How do people cope with /adapt to flood prone regions? Part 1 Move; change buildings to suit floods (either make them easier to move (take down and set up, sort of like a tent) or make them more cheaply and expect the damage.
How do people cope with /adapt to flood prone regions? Part 2 Food: they can either import food into the area, or they can grow crops that are more flood resistant.
What is land reclamation? How does it work? The recreating of land from the ocean by depositing soil/rock/dirt from other areas along the shore line to add living space. Developers are also using dikes to stop/slow down erosion from the water.
What are the steps to creating a land use map? Making a title Colours - each colour represents a different land use Have a legend - should include major land uses, such as residential,commercial, recreational, open space, agricultural, institutional Out line roads,Bridges,parks buildings
How are rising sea levels and coastal erosion related? Why do people choose to live along the coast? Part 1 -Aesthetics (appearance) People choose to live near this area because of the view. -Resource: Oceans are rich in resources, including water, minerals, and wildlife. This creates appeal in the area.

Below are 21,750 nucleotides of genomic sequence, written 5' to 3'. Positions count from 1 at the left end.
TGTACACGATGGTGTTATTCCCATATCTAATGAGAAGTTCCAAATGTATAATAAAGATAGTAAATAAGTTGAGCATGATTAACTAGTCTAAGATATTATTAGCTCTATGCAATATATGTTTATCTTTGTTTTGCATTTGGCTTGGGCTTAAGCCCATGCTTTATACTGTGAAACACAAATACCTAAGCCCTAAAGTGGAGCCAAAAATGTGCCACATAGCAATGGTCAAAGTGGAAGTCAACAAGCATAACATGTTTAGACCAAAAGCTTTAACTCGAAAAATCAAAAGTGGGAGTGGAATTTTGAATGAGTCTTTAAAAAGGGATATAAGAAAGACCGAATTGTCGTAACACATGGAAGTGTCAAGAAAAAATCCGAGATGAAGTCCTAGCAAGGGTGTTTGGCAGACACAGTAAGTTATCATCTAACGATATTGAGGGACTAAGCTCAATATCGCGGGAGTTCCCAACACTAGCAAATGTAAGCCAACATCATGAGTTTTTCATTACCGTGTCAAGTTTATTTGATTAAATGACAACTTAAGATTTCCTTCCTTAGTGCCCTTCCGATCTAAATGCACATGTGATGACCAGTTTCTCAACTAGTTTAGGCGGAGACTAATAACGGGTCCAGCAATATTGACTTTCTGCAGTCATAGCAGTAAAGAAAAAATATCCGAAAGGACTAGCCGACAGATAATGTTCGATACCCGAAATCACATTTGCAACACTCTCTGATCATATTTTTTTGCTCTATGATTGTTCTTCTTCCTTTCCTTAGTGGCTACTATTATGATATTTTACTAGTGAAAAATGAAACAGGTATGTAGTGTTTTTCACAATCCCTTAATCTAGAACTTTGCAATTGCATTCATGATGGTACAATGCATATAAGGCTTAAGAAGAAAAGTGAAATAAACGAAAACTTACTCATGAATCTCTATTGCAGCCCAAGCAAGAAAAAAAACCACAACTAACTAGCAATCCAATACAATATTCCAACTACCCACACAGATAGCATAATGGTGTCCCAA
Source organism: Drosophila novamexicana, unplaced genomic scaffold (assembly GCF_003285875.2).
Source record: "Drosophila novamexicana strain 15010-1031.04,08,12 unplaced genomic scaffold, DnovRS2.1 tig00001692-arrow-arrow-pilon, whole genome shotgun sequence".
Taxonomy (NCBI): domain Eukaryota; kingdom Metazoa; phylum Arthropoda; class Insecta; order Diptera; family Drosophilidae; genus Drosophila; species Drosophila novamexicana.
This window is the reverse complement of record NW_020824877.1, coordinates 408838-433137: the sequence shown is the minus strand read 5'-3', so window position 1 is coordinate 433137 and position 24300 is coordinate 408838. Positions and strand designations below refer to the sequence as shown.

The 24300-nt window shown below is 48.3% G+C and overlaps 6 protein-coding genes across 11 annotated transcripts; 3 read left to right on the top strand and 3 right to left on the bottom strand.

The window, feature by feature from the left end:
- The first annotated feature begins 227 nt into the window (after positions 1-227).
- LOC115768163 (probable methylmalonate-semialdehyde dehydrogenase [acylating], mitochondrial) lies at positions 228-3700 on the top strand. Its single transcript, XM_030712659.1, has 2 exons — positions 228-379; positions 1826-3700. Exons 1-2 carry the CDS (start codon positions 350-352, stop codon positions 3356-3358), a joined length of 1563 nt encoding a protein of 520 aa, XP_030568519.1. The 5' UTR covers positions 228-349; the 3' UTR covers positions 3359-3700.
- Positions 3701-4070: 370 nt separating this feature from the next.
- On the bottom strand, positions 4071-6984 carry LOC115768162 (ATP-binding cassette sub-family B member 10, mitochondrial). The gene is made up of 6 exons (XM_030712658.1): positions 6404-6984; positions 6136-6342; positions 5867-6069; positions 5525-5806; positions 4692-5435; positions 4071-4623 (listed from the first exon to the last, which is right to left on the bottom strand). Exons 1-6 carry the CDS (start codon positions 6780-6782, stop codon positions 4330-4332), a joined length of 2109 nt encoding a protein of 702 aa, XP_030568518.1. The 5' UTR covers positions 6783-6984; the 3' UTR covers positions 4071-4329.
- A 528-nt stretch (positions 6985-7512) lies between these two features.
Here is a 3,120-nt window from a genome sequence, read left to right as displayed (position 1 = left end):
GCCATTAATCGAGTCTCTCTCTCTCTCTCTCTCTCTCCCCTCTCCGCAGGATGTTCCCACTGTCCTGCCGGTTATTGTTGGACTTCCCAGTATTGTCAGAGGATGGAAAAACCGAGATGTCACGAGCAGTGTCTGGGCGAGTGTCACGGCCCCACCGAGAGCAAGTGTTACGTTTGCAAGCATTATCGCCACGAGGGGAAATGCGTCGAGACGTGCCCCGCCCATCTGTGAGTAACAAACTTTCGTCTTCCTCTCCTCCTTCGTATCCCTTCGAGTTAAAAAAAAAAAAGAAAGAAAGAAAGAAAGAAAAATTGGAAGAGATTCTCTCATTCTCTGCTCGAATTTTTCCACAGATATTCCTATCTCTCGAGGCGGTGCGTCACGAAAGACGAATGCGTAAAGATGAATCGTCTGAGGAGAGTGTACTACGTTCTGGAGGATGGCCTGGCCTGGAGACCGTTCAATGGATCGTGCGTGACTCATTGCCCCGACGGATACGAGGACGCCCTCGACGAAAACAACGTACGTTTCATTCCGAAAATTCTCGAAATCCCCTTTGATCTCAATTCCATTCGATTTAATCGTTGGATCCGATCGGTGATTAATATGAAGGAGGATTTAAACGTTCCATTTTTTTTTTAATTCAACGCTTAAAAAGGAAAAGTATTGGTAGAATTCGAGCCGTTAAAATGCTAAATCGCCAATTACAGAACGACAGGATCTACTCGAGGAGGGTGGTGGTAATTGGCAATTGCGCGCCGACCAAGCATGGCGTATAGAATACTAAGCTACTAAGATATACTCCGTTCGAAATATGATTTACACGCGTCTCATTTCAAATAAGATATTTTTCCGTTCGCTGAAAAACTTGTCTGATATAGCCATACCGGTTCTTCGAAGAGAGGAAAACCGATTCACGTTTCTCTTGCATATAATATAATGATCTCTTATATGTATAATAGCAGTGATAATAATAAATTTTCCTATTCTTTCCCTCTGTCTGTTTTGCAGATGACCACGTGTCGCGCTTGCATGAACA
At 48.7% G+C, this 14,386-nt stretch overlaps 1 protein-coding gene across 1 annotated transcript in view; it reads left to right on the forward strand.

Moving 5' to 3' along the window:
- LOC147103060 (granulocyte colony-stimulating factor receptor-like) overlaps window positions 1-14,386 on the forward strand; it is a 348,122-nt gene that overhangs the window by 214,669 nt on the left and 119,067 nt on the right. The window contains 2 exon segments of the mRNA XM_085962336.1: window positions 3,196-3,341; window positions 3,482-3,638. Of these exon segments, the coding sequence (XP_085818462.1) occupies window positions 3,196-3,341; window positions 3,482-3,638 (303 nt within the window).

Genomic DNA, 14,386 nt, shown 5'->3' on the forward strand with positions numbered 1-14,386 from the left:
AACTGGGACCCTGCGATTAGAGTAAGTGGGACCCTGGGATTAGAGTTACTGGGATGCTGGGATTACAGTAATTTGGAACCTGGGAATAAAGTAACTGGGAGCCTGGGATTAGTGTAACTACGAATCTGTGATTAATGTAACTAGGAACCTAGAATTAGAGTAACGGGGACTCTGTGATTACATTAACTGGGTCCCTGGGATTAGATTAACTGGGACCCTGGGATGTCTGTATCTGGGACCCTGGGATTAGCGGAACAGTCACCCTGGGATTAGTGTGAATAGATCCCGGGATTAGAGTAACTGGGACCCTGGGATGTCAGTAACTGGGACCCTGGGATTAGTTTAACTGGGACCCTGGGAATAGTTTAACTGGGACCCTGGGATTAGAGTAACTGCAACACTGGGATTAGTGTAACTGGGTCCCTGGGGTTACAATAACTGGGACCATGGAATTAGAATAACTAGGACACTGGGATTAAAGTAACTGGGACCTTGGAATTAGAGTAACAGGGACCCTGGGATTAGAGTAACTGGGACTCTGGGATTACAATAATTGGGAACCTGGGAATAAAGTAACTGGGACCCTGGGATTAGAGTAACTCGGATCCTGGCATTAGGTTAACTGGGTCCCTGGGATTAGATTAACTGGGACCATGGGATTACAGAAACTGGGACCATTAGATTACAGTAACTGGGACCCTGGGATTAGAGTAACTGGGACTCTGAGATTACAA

How are rising sea levels and coastal erosion related? Why do people choose to live along the coast? Part 2 Link between rising sea levels and coastal erosion: As the sea level rises, the water comes in contact with the land along the coast. Depending on the salinity of the water and the force of the waves, the land will erode away, either slowly or quickly
What is a river delta? A river delta is a region where rivers flow towards a large body of water, where they bring sediment from upstream and deposit it into the area. As the sediment builds up, it creates new lobes of land at the mouths of rivers
How are river mouths similar to bellybuttons? What causes ‘inneys’ and ‘outies’ at the mouths of rivers? What does it depend on? River deltas are the outies, as sediment is deposited from upstream land. The sediment builds up and creates outies or deltas. If the water is rough enough, however, it could carry away sediment from the area. This could create innies or ‘inlets’